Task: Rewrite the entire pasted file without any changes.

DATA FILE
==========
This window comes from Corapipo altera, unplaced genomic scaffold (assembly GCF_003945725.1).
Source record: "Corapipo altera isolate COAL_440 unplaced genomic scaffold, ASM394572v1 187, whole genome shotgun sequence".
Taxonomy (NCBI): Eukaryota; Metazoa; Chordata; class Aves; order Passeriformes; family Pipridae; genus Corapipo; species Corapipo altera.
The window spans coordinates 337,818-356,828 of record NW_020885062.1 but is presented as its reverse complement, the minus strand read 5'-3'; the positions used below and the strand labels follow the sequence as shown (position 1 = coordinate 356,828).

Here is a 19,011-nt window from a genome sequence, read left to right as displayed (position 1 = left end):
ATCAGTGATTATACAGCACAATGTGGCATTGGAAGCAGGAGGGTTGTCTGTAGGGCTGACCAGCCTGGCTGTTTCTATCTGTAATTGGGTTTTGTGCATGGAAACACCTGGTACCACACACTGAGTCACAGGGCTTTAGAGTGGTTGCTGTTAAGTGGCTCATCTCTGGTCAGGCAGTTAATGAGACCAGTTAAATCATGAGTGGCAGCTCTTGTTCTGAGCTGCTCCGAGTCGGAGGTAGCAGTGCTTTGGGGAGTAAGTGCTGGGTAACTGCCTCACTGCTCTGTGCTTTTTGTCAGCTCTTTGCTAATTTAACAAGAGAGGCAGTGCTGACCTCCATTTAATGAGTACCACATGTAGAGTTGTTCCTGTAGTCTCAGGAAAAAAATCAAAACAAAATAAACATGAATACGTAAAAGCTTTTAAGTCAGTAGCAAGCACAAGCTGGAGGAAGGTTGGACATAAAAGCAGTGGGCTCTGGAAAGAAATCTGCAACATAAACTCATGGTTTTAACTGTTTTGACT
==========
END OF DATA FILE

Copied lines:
This window comes from Corapipo altera, unplaced genomic scaffold (assembly GCF_003945725.1).
Source record: "Corapipo altera isolate COAL_440 unplaced genomic scaffold, ASM394572v1 187, whole genome shotgun sequence".
Taxonomy (NCBI): Eukaryota; Metazoa; Chordata; class Aves; order Passeriformes; family Pipridae; genus Corapipo; species Corapipo altera.
The window spans coordinates 337,818-356,828 of record NW_020885062.1 but is presented as its reverse complement, the minus strand read 5'-3'; the positions used below and the strand labels follow the sequence as shown (position 1 = coordinate 356,828).

Here is a 19,011-nt window from a genome sequence, read left to right as displayed (position 1 = left end):
ATCAGTGATTATACAGCACAATGTGGCATTGGAAGCAGGAGGGTTGTCTGTAGGGCTGACCAGCCTGGCTGTTTCTATCTGTAATTGGGTTTTGTGCATGGAAACACCTGGTACCACACACTGAGTCACAGGGCTTTAGAGTGGTTGCTGTTAAGTGGCTCATCTCTGGTCAGGCAGTTAATGAGACCAGTTAAATCATGAGTGGCAGCTCTTGTTCTGAGCTGCTCCGAGTCGGAGGTAGCAGTGCTTTGGGGAGTAAGTGCTGGGTAACTGCCTCACTGCTCTGTGCTTTTTGTCAGCTCTTTGCTAATTTAACAAGAGAGGCAGTGCTGACCTCCATTTAATGAGTACCACATGTAGAGTTGTTCCTGTAGTCTCAGGAAAAAAATCAAAACAAAATAAACATGAATACGTAAAAGCTTTTAAGTCAGTAGCAAGCACAAGCTGGAGGAAGGTTGGACATAAAAGCAGTGGGCTCTGGAAAGAAATCTGCAACATAAACTCATGGTTTTAACTGTTTTGACT